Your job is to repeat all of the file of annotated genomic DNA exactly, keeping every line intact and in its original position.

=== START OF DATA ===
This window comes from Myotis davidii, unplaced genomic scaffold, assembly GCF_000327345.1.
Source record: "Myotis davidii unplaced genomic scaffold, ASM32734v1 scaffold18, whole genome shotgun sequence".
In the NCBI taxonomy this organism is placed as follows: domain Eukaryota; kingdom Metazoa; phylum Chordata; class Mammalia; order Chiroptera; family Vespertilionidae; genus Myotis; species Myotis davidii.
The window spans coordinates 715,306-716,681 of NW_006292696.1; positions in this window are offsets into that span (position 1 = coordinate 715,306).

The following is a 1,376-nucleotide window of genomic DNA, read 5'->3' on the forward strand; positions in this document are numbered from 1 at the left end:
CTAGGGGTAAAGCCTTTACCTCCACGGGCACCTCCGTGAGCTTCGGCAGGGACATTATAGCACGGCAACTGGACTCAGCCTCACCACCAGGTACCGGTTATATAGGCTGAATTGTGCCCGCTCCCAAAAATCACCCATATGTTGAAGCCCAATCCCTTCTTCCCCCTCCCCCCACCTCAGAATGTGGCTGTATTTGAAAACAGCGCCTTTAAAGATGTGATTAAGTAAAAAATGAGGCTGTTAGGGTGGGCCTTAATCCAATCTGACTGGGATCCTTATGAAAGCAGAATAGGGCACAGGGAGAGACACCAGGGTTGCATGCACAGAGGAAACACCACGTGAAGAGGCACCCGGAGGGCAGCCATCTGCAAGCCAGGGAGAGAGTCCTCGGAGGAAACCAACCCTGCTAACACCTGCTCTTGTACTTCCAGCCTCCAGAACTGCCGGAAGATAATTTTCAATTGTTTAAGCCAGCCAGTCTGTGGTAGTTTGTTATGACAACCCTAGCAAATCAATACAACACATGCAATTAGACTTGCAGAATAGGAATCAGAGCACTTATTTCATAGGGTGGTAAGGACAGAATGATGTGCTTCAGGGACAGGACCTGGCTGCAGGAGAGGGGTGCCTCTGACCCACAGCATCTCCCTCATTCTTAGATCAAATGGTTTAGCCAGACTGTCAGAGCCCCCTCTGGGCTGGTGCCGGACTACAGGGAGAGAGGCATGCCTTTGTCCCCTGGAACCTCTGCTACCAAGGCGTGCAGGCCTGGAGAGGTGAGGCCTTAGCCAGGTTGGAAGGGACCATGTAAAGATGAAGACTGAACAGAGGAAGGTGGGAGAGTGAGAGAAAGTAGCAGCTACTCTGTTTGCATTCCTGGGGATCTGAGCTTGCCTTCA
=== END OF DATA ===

This window comes from Myotis davidii, unplaced genomic scaffold, assembly GCF_000327345.1.
Source record: "Myotis davidii unplaced genomic scaffold, ASM32734v1 scaffold18, whole genome shotgun sequence".
In the NCBI taxonomy this organism is placed as follows: domain Eukaryota; kingdom Metazoa; phylum Chordata; class Mammalia; order Chiroptera; family Vespertilionidae; genus Myotis; species Myotis davidii.
The window spans coordinates 715,306-716,681 of NW_006292696.1; positions in this window are offsets into that span (position 1 = coordinate 715,306).

The following is a 1,376-nucleotide window of genomic DNA, read 5'->3' on the forward strand; positions in this document are numbered from 1 at the left end:
CTAGGGGTAAAGCCTTTACCTCCACGGGCACCTCCGTGAGCTTCGGCAGGGACATTATAGCACGGCAACTGGACTCAGCCTCACCACCAGGTACCGGTTATATAGGCTGAATTGTGCCCGCTCCCAAAAATCACCCATATGTTGAAGCCCAATCCCTTCTTCCCCCTCCCCCCACCTCAGAATGTGGCTGTATTTGAAAACAGCGCCTTTAAAGATGTGATTAAGTAAAAAATGAGGCTGTTAGGGTGGGCCTTAATCCAATCTGACTGGGATCCTTATGAAAGCAGAATAGGGCACAGGGAGAGACACCAGGGTTGCATGCACAGAGGAAACACCACGTGAAGAGGCACCCGGAGGGCAGCCATCTGCAAGCCAGGGAGAGAGTCCTCGGAGGAAACCAACCCTGCTAACACCTGCTCTTGTACTTCCAGCCTCCAGAACTGCCGGAAGATAATTTTCAATTGTTTAAGCCAGCCAGTCTGTGGTAGTTTGTTATGACAACCCTAGCAAATCAATACAACACATGCAATTAGACTTGCAGAATAGGAATCAGAGCACTTATTTCATAGGGTGGTAAGGACAGAATGATGTGCTTCAGGGACAGGACCTGGCTGCAGGAGAGGGGTGCCTCTGACCCACAGCATCTCCCTCATTCTTAGATCAAATGGTTTAGCCAGACTGTCAGAGCCCCCTCTGGGCTGGTGCCGGACTACAGGGAGAGAGGCATGCCTTTGTCCCCTGGAACCTCTGCTACCAAGGCGTGCAGGCCTGGAGAGGTGAGGCCTTAGCCAGGTTGGAAGGGACCATGTAAAGATGAAGACTGAACAGAGGAAGGTGGGAGAGTGAGAGAAAGTAGCAGCTACTCTGTTTGCATTCCTGGGGATCTGAGCTTGCCTTCA